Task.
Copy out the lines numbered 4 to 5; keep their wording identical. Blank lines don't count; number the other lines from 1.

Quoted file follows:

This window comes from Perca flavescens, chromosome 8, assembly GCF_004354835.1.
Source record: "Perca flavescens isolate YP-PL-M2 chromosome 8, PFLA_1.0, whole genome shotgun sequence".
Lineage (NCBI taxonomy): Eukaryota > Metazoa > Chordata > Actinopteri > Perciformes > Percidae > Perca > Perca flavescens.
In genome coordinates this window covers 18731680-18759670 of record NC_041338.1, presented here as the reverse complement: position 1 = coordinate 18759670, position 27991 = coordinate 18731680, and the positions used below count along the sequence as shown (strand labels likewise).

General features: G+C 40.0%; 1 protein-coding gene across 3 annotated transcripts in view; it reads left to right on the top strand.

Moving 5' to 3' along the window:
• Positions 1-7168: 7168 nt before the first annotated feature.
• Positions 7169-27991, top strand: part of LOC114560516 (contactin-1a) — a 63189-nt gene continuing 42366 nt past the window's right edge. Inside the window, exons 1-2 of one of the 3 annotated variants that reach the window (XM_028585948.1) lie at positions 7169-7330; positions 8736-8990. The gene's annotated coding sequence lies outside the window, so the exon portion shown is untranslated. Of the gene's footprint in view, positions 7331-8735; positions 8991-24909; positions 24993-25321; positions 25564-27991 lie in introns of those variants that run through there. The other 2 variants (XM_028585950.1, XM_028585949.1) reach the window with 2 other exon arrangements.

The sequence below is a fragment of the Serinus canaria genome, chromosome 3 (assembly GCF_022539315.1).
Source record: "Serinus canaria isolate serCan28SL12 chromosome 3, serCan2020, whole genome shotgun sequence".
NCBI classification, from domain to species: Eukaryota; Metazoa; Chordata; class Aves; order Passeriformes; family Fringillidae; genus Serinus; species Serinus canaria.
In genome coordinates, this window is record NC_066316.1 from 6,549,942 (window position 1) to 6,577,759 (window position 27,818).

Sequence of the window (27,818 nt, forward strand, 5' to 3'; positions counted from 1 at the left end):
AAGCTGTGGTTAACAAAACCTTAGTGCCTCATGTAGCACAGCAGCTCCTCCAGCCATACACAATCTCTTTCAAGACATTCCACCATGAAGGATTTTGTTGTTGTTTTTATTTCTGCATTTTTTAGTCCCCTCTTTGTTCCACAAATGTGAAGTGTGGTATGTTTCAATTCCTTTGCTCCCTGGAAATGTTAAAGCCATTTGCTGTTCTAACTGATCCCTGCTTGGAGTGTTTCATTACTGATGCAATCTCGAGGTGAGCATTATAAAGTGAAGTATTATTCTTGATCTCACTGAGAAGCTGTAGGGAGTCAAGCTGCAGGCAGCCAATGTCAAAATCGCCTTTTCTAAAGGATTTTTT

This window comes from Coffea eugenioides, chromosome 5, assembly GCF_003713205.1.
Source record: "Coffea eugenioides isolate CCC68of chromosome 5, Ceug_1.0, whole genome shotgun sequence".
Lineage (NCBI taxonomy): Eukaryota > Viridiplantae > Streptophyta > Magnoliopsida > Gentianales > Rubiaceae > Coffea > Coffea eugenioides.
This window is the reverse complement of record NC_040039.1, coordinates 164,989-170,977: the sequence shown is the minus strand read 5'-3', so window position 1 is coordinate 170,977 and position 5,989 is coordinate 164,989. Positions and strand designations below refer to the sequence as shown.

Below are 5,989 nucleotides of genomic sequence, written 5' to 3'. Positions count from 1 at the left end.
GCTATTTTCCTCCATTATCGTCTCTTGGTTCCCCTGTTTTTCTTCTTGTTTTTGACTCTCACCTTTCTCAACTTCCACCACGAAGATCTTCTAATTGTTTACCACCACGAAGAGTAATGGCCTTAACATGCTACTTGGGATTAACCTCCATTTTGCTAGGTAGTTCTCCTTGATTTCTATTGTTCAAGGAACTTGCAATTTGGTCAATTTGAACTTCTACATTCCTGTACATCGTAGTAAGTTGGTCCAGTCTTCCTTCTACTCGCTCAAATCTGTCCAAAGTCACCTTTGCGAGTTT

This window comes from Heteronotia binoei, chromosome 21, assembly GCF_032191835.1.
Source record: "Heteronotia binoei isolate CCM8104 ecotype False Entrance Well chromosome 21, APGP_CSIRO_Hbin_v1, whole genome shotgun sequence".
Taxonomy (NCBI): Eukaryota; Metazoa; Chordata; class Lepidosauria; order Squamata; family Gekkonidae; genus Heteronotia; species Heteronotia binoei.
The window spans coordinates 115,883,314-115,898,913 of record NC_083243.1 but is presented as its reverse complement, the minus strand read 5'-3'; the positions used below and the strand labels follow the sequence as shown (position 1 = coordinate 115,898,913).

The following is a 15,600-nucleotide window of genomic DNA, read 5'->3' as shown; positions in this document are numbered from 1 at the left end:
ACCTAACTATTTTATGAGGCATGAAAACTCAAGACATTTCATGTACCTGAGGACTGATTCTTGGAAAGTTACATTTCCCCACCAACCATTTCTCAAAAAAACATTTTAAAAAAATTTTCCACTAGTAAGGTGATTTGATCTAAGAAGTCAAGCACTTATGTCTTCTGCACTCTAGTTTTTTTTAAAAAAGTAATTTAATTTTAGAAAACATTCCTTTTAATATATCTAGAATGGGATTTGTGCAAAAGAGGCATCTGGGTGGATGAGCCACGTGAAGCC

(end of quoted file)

In genome coordinates this window covers 18731680-18759670 of record NC_041338.1, presented here as the reverse complement: position 1 = coordinate 18759670, position 27991 = coordinate 18731680, and the positions used below count along the sequence as shown (strand labels likewise).

General features: G+C 40.0%; 1 protein-coding gene across 3 annotated transcripts in view; it reads left to right on the top strand.